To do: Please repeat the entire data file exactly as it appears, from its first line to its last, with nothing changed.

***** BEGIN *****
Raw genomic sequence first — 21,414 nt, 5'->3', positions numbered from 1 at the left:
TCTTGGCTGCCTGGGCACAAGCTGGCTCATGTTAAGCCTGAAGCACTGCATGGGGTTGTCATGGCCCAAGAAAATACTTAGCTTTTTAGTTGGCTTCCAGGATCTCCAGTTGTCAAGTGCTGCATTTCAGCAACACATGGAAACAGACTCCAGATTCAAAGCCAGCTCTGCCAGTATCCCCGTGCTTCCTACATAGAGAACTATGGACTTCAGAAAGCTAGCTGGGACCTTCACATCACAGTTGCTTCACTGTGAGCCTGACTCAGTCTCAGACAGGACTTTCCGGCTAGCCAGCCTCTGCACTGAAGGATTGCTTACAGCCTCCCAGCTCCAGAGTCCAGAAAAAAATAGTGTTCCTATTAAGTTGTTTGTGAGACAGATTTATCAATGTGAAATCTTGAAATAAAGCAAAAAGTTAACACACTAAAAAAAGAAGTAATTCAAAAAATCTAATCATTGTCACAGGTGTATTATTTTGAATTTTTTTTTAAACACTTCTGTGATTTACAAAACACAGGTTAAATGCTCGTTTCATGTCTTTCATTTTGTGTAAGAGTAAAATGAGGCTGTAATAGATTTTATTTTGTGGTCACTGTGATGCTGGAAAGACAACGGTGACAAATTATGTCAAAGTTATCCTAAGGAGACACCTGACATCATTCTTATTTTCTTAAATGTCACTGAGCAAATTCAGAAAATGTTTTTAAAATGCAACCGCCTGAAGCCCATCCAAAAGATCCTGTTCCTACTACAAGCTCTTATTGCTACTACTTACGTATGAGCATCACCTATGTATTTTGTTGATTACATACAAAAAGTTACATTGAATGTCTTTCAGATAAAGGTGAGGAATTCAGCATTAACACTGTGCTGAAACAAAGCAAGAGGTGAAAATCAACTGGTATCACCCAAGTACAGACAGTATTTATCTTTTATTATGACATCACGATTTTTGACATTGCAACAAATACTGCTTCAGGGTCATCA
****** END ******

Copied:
Raw genomic sequence first — 21,414 nt, 5'->3', positions numbered from 1 at the left:
TCTTGGCTGCCTGGGCACAAGCTGGCTCATGTTAAGCCTGAAGCACTGCATGGGGTTGTCATGGCCCAAGAAAATACTTAGCTTTTTAGTTGGCTTCCAGGATCTCCAGTTGTCAAGTGCTGCATTTCAGCAACACATGGAAACAGACTCCAGATTCAAAGCCAGCTCTGCCAGTATCCCCGTGCTTCCTACATAGAGAACTATGGACTTCAGAAAGCTAGCTGGGACCTTCACATCACAGTTGCTTCACTGTGAGCCTGACTCAGTCTCAGACAGGACTTTCCGGCTAGCCAGCCTCTGCACTGAAGGATTGCTTACAGCCTCCCAGCTCCAGAGTCCAGAAAAAAATAGTGTTCCTATTAAGTTGTTTGTGAGACAGATTTATCAATGTGAAATCTTGAAATAAAGCAAAAAGTTAACACACTAAAAAAAGAAGTAATTCAAAAAATCTAATCATTGTCACAGGTGTATTATTTTGAATTTTTTTTTAAACACTTCTGTGATTTACAAAACACAGGTTAAATGCTCGTTTCATGTCTTTCATTTTGTGTAAGAGTAAAATGAGGCTGTAATAGATTTTATTTTGTGGTCACTGTGATGCTGGAAAGACAACGGTGACAAATTATGTCAAAGTTATCCTAAGGAGACACCTGACATCATTCTTATTTTCTTAAATGTCACTGAGCAAATTCAGAAAATGTTTTTAAAATGCAACCGCCTGAAGCCCATCCAAAAGATCCTGTTCCTACTACAAGCTCTTATTGCTACTACTTACGTATGAGCATCACCTATGTATTTTGTTGATTACATACAAAAAGTTACATTGAATGTCTTTCAGATAAAGGTGAGGAATTCAGCATTAACACTGTGCTGAAACAAAGCAAGAGGTGAAAATCAACTGGTATCACCCAAGTACAGACAGTATTTATCTTTTATTATGACATCACGATTTTTGACATTGCAACAAATACTGCTTCAGGGTCATCA